Whose ethics?

Maurice Davies, 19.03.2014
Why National Gallery's Bellows acquisition is bad for museums
The highly influential American Association of Art Museum Directors has censured the Maier Museum of Art over an unethical collections sale, instructing its members to suspend any loans to the museum, and call off any collaboration on exhibitions and programs.

The museum is part of Randolph College in Virginia, which, as Randolph-Macon College, was a pioneering women-only institution for over a century.

A spokesperson for the college explained that the collection sale was to raise funds for "bolstering Randolph’s endowment and strengthening its finances".

The association has a slightly different take: "The funds realised from this sale will be utilised for a purpose that we believe will, ultimately, be damaging to our field.

"The prohibition against the sale of works of art from museum collections for such purposes is a violation of one of the most fundamental professional principles of the art museum field."

But why should we be bothered by another US spat about the sale of expensive works of art by a museum?

The work in question, Men of the Docks by George Bellows, has just triumphantly arrived in London as the most recent great acquisition by the National Gallery.

Yes, you have read all that right. "Our" National Gallery, in Trafalgar Square, London, has spent $25.5m on a work of art unethically disposed of by another museum.

That means the situation is analogous to a UK university forcing its museum (think Ashmolean, Courtauld or Fitzwilliam) to sell a significant British painting to, say, The Met in New York, or even the National Gallery in Washington DC.

Perhaps as a bit of a face-saver the purchase is being billed as "a new, transatlantic academic partnership, the first of its kind between an American college and a UK gallery". But it’s unclear quite why the National Gallery would want to partner with a relatively obscure private American college, now regarded as a cultural pariah.

Randolph College is no doubt delighted by the result.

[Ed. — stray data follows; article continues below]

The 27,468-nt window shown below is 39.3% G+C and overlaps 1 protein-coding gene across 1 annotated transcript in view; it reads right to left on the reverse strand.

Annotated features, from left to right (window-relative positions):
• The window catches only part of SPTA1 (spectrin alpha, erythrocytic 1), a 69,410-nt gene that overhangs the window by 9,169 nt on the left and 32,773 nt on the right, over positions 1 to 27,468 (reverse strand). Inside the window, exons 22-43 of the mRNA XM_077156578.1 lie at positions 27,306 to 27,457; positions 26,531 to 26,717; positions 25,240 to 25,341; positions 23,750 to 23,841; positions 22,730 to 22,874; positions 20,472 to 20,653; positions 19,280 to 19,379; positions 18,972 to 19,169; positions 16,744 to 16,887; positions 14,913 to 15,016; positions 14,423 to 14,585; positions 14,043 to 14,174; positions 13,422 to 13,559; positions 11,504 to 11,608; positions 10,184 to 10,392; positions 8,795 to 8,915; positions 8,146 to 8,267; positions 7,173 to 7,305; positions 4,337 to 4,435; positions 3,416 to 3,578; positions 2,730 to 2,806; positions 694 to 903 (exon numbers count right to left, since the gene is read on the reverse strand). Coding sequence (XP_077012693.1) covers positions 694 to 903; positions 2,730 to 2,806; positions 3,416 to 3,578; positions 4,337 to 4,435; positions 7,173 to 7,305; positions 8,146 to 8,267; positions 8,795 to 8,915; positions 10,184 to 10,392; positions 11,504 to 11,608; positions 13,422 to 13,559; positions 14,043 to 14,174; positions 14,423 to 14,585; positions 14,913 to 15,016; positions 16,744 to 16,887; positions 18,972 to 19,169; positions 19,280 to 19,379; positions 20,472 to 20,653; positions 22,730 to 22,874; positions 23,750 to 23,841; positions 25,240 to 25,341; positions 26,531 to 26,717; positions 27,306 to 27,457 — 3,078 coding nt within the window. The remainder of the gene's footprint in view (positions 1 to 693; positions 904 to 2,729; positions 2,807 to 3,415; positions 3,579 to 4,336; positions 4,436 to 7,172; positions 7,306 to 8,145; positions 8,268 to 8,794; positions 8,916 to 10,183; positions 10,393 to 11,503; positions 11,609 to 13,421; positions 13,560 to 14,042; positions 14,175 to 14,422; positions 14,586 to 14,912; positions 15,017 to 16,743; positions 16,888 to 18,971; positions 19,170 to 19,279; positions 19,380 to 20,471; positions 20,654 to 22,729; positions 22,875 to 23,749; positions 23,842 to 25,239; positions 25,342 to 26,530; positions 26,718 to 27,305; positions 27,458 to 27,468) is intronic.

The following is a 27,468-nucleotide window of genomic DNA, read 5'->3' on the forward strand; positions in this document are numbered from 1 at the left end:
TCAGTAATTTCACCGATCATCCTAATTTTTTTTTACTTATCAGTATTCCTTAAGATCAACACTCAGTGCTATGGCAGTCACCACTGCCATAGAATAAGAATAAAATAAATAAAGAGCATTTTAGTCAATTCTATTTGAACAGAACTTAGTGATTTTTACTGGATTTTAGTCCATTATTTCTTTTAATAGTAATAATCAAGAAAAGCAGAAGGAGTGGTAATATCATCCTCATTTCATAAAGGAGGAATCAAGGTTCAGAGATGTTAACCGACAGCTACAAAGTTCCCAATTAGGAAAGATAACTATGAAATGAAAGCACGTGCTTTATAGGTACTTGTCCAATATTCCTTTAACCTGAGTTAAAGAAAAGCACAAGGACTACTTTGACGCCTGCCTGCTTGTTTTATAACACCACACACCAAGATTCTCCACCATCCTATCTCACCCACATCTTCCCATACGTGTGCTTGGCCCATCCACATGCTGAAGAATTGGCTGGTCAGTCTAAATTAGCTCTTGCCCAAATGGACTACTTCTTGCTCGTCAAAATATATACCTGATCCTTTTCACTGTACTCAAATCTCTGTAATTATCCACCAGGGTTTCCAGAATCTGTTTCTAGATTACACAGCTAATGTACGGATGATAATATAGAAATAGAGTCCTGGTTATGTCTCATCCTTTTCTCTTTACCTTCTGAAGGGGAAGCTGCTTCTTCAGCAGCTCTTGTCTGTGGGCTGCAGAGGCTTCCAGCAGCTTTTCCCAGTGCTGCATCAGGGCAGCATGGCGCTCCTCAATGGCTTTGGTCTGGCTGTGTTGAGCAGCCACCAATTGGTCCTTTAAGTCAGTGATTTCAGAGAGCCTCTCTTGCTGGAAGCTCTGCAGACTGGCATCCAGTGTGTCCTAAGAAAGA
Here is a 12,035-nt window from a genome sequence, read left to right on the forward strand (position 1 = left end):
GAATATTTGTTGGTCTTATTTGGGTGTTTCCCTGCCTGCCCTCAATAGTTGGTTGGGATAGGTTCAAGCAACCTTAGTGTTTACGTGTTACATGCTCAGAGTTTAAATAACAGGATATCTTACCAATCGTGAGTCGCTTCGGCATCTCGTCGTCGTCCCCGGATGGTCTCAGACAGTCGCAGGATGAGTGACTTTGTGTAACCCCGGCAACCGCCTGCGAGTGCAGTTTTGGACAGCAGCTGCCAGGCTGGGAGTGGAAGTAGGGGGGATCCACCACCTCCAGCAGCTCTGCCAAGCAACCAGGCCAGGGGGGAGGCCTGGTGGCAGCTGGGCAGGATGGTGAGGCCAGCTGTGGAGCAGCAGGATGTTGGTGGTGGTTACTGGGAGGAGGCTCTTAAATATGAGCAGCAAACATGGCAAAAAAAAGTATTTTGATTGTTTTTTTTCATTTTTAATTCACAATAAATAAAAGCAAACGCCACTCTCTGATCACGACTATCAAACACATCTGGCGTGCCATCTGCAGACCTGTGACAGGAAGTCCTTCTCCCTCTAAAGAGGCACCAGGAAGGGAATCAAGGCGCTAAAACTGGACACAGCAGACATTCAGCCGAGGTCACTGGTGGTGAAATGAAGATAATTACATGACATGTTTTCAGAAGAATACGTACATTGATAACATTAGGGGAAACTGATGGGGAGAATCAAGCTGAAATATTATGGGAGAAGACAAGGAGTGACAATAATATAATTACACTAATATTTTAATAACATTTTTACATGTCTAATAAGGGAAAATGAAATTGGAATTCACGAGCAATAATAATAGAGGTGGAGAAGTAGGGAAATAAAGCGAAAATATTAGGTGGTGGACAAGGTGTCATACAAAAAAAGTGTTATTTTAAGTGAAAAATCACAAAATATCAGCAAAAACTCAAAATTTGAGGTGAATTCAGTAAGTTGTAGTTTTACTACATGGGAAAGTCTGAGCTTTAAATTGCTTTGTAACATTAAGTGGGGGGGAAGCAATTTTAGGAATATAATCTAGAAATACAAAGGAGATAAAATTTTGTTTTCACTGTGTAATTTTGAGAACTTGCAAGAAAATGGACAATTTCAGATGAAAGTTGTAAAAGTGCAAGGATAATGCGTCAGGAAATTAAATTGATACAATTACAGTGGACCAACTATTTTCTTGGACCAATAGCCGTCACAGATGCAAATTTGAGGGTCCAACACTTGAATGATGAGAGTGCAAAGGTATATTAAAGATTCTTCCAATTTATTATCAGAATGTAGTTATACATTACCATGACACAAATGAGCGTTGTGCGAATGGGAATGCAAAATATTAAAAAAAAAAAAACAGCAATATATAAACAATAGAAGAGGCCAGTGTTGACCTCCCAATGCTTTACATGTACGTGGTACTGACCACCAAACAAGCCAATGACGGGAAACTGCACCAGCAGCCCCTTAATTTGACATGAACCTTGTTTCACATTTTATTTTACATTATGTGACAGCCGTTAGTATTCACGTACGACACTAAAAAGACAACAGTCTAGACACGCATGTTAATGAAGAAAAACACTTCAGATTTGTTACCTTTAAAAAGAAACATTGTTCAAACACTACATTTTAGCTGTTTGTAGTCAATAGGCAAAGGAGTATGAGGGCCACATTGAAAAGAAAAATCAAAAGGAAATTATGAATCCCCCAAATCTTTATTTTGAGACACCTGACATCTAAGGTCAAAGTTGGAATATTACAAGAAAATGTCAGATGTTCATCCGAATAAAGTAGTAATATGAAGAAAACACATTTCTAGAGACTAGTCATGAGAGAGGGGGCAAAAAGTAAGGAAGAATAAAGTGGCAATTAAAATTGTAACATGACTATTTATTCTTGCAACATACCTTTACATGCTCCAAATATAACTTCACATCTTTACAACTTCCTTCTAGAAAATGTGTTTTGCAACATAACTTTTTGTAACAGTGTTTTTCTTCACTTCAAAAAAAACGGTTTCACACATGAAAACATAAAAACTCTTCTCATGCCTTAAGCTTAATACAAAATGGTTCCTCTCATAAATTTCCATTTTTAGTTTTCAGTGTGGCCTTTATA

Not only has it got $25.5m for a picture most reputable American museums wouldn’t touch, it's also able to boast of "plans for high-level staff members of the National Gallery to lecture at Randolph College as well as a special internship program for Randolph students that will be established in London with the museum...

"Randolph students studying abroad will be granted special access to the museum’s permanent installation and to classes held at the National Gallery."

The American Association of Art Museum Directors is in no doubt that the action of Randolph College – condoned and aided by our own National Gallery - "not only erodes the credibility and good standing of the Maier Museum, but also affects all art museums and the trust that the public has placed in them".


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21.03.2014, 11:02
As a graduate of Randolph-Macon Woman's College, I can remember seeing the Bellows almost daily as it hung in the college Library prior to its later move to the safety of the Maier Museum on campus. Many alumnae helped to fund a legal challenge the planned sale of pieces in the collection after a number of them were spirited out of the Maier Museum behind the back of the then Curator in 2007 and shipped to a major auction house. Sadly, two paintings, including the Bellows have since been sold and the current President of Randolph College is apparently now making a specious argument that the Maier museum is not a 'museum' as it is part of an educational institution. The Bellows was purchased directly from the artist in 1920 and was the start of what became an American Art collection of national importance. Randolph-Macon Woman's College alums still resist the use of the art collection as an effective cash machine supporting current operations and bank balances. Your public comments here have been seen, appreciated and are being forwarded and we thank you.

Carole Colley
Randolph-Macon Woman's College 1975
20.03.2014, 19:00
Perhaps, say, analagous to the even more recent sale of the Ruysdael by Worcester college, Oxford, to the Kimbell.